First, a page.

Murdaugh is then accused of depositing the $125,000 in settlement proceeds into the “Forge” account he allegedly created to steal money from clients and others.

Click below to read the indictment

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In addition, Murdaugh allegedly forged Moore’s signature on a PMPED Disbursement Sheet on which Moore supposedly acknowledged the disbursement, however Moore had never signed the sheet and was unaware of the transaction.

Murdaugh faces four felony counts in the Moore case — breach of trust with fraudulent content, money laundering, computer crime and forgery. All told, these charges hold fines that could exceed $310,000 and imprisonment of up to 25 years.

Colleton County Case (Indictment No. 3)

Between August and September 2016 in Colleton County, South Carolina, Murdaugh allegedly used his “his prestige and reputation as a lawyer” to defraud a man named Manuel Santis-Cristiani, who was being compensated $70,000 for his injures, according to court records.

Click below to read the indictment.

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Murdaugh convinced Santis-Cristiani to make a $70,000 check out for his structured settlement to the infamous “Forge” account. He then deposited the money into a bank account he created under the name “Richard A Murdaugh Sole Prop DBA Forge” and walked away with the man’s $70,000.

He was charged with computer crime and breach of trust with fraudulent intent.

The Satterfield Scheme (Indictment No. 4)

Nine of the new charges are related to the botched Gloria Satterfield settlement.

“The additional indictments brought today in connection with the crimes committed against Gloria and her sons as well as apparently others are welcome, long overdue and were appropriately brought,” attorneys Eric Bland and Ronald Ricter, who are representing the Satterfield family, said in a statement Friday.

Click on the indictment below

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Alex Murdaugh has been in jail for more than a month now on two felony counts of obtaining property by false pretenses related to the Satterfield case.

Satterfield was the Murdaugh family’s nanny and housekeeper for more than two decades before she died following the 2018 “trip and fall” incident on the Murdaugh’s Moselle property — where Maggie and Paul Murdaugh were murdered on June 7, 2021.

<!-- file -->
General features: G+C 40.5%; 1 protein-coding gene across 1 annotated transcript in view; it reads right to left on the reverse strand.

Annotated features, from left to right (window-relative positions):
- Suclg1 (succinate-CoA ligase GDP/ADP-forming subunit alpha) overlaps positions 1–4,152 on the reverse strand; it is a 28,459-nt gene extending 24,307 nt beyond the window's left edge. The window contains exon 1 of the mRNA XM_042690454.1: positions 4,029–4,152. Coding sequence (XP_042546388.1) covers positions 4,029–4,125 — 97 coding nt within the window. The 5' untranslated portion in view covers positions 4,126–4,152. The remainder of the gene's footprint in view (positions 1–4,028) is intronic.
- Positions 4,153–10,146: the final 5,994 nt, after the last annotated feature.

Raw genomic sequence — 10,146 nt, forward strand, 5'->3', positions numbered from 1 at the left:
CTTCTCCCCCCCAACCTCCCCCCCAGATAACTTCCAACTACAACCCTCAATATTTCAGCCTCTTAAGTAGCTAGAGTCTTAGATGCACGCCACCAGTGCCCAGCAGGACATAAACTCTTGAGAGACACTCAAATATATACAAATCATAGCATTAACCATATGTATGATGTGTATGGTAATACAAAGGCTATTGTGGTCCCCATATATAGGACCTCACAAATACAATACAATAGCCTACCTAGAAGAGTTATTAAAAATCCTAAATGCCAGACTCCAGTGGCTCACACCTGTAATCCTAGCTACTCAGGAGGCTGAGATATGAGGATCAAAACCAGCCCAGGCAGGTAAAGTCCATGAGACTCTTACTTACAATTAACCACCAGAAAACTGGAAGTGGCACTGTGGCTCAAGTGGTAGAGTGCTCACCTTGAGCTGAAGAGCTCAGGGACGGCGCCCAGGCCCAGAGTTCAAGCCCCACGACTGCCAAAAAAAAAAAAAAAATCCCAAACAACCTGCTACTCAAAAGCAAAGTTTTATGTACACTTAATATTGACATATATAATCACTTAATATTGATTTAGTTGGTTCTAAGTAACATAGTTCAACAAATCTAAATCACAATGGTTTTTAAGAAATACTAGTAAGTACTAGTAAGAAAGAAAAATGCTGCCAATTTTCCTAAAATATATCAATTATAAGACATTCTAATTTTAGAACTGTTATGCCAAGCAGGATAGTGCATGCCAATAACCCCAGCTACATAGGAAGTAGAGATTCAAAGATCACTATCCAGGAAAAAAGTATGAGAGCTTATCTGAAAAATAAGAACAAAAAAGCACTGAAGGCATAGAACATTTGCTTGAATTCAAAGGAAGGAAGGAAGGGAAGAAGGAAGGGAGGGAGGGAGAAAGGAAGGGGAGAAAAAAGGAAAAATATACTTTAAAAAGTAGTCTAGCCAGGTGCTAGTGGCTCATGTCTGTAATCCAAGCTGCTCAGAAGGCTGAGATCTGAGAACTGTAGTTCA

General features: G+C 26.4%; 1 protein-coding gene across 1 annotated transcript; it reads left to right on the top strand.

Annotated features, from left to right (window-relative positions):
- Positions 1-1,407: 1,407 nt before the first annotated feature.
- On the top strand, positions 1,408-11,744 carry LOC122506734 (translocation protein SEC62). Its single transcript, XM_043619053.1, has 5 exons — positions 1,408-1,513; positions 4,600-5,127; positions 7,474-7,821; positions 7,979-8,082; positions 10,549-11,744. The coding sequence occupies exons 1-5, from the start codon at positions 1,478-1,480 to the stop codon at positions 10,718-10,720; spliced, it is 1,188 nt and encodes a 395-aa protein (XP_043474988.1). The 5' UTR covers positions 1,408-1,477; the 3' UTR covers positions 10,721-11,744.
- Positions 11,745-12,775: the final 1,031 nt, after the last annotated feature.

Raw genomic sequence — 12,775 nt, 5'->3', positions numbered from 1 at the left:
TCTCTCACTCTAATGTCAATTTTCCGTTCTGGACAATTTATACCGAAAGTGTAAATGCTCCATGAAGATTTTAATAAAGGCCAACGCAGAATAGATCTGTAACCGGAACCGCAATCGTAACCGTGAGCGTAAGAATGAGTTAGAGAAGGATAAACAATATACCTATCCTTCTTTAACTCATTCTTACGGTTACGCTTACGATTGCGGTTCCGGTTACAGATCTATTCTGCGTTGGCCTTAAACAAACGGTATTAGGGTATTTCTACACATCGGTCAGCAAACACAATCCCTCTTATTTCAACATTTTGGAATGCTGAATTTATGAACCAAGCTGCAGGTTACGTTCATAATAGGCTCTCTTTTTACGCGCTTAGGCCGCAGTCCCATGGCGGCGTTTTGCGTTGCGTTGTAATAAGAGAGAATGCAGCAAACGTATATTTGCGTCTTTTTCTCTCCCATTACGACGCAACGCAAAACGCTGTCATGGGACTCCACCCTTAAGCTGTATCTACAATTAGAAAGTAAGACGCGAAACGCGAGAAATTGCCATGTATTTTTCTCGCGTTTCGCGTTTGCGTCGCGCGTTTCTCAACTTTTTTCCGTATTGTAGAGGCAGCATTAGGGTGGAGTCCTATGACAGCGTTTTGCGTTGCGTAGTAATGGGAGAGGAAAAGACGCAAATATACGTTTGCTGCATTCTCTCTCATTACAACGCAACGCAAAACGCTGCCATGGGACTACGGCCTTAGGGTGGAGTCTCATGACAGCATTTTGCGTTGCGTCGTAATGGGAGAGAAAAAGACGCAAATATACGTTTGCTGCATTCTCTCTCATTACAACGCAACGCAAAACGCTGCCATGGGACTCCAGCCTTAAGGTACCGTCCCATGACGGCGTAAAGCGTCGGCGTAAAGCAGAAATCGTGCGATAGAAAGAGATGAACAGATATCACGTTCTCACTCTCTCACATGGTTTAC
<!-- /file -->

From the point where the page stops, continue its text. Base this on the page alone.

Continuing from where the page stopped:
Murdaugh is accused of orchestrating a scheme to steal millions of dollars from Satterfield’s family through her wrongful death settlement against him. In fact, attorneys Eric Bland and Ronald Richter uncovered the shocking paper trail showing how Alex Murdaugh allegedly stole $3.6 million from Satterfield’s settlement.


While uncovering documents in the Satterfield case, Bland discovered that Alex Murdaugh had set up a fake bank account called “Forge” in 2015. Murdaugh and his best friend Cory Fleming — who was working for the Satterfields — claimed they were devising a structured settlement for Satterfield’s sons through a legitimate company called Forge Consulting LLC. Instead, Fleming made checks out to “Forge” after Murdaugh opened up a Bank of America account under that name.

Murdaugh was charged this week with obtaining a signature or property by false pretenses (three counts), money laundering (three counts), and computer crime (three counts).

The Allendale Case (Indictment No. 5)

In Allendale County, on Oct. 7, 2015, Murdaugh is accused of “causing” a check for $338,056.14 intended for investment on behalf of Deon J. Martin to be made out to “Forge” and disbursed from the Client Trust Account at Peters, Murdaugh, Parker, Eltzroth and Detrick. 

Click below to read the indictment

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The check was supposed to be compensation for Martin’s injuries but Murdaugh instead deposited it into a personal account he had created to mimic the name of legitimate business Forge Consulting and used the money for his own use, paying credit card bills, withdrawing as cash and writing checks to himself and associates.

Just over a year later, on Oct. 11, 2016, Murdaugh is accused of taking an additional $45,000 from Martin’s settlement. He again deposited the check into his Forge account and spent the money on personal expenses.